Small Cell Backhaul Supported By AT&T And T-Mobile

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Backhaul in a cellular network is the communications between the main wired network and communications equipment and the cells that your phone is talking to. Small cells are cellular access points that operate in a very short range. Sometimes that can be as little as 30 Ft (10m) for supporting a small office or conference room, but not more than a mile or two (1-2 kilometers). The cellular access point that is normally used, the ones on the cell towers, are called macrocells, which have ranges of 10 or 20 miles. The cellular access point is the device that your phone is talking directly to, and then the communications or data is relayed back into the main network.  That can sometimes be several steps away and increasingly, is done wirelessly making the networks cheaper to install and more flexible.

Aviat Networks and Fastback Networks, both suppliers of cellular infrastructure equipment have proposed using the 70/80 GHz band for small cell backhaul and allowing for smaller antennas that would be less obtrusive. The smaller the antenna (in any radio system) the less directional it is and the current FCC regulations for the 70/80 GHz band require directional antennas to minimize interference.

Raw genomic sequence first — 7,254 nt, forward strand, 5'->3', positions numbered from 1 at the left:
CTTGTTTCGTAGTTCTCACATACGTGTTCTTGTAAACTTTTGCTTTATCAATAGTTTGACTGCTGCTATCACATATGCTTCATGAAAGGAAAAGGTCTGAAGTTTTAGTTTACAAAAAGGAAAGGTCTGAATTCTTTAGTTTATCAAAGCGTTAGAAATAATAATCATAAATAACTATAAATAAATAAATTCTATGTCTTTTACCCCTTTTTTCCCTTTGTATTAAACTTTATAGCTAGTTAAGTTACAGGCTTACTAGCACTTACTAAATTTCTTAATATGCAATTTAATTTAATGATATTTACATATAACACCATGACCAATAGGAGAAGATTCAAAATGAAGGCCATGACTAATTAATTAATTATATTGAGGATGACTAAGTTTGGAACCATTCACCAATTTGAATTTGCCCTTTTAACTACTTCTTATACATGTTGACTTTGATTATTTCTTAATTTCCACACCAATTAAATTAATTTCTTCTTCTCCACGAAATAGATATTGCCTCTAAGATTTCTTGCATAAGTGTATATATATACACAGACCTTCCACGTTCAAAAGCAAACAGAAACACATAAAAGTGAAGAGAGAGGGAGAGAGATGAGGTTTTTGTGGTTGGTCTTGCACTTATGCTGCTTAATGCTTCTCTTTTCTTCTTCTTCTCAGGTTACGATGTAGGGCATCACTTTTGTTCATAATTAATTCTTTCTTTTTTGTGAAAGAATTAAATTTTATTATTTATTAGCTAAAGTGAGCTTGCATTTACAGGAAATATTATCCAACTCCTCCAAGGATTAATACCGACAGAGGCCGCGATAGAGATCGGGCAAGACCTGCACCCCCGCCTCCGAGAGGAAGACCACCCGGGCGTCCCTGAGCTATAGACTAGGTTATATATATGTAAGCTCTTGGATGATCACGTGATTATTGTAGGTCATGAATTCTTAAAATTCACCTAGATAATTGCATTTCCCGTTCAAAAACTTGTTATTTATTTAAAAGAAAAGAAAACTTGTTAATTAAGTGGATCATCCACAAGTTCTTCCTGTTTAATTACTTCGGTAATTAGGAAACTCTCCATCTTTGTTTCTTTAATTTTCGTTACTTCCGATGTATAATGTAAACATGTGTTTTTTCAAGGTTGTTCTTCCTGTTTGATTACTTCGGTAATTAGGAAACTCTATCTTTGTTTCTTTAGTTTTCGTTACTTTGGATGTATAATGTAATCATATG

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AT&T and T-Mobile have both filed briefs with the FCC urging them to waive the regulations and allow this type of antenna for this use. Opponents argue that the less directional antennas will cause interference and thus limit the usability of the backhaul frequencies. AT&T has countered that the option to use the more directional antennas would still be available if the local conditions dictate, but the smaller antennas would make it easier to deploy small cells into the network and will provide the high-speed support needed for advanced LTE and 5G systems in the future. The 70/80 GHz bands are well suited to high bandwidth, small cell backhaul. It is estimated that by 2017, as many as 5 million small cell systems will ship annually and the network needs to be ready to handle the traffic. The E-Band (70/80 GHz official designation) is limited to about  4 Km or 2.5 miles of range. In a crowded urban environment, this can be reduced, but in a crowded urban environment more cells would be needed to support the traffic. One of the big advantages of the E-Band is that it does not have to rely on line-of-sight communications like many traditional microwave systems that have been used for this purpose in the past.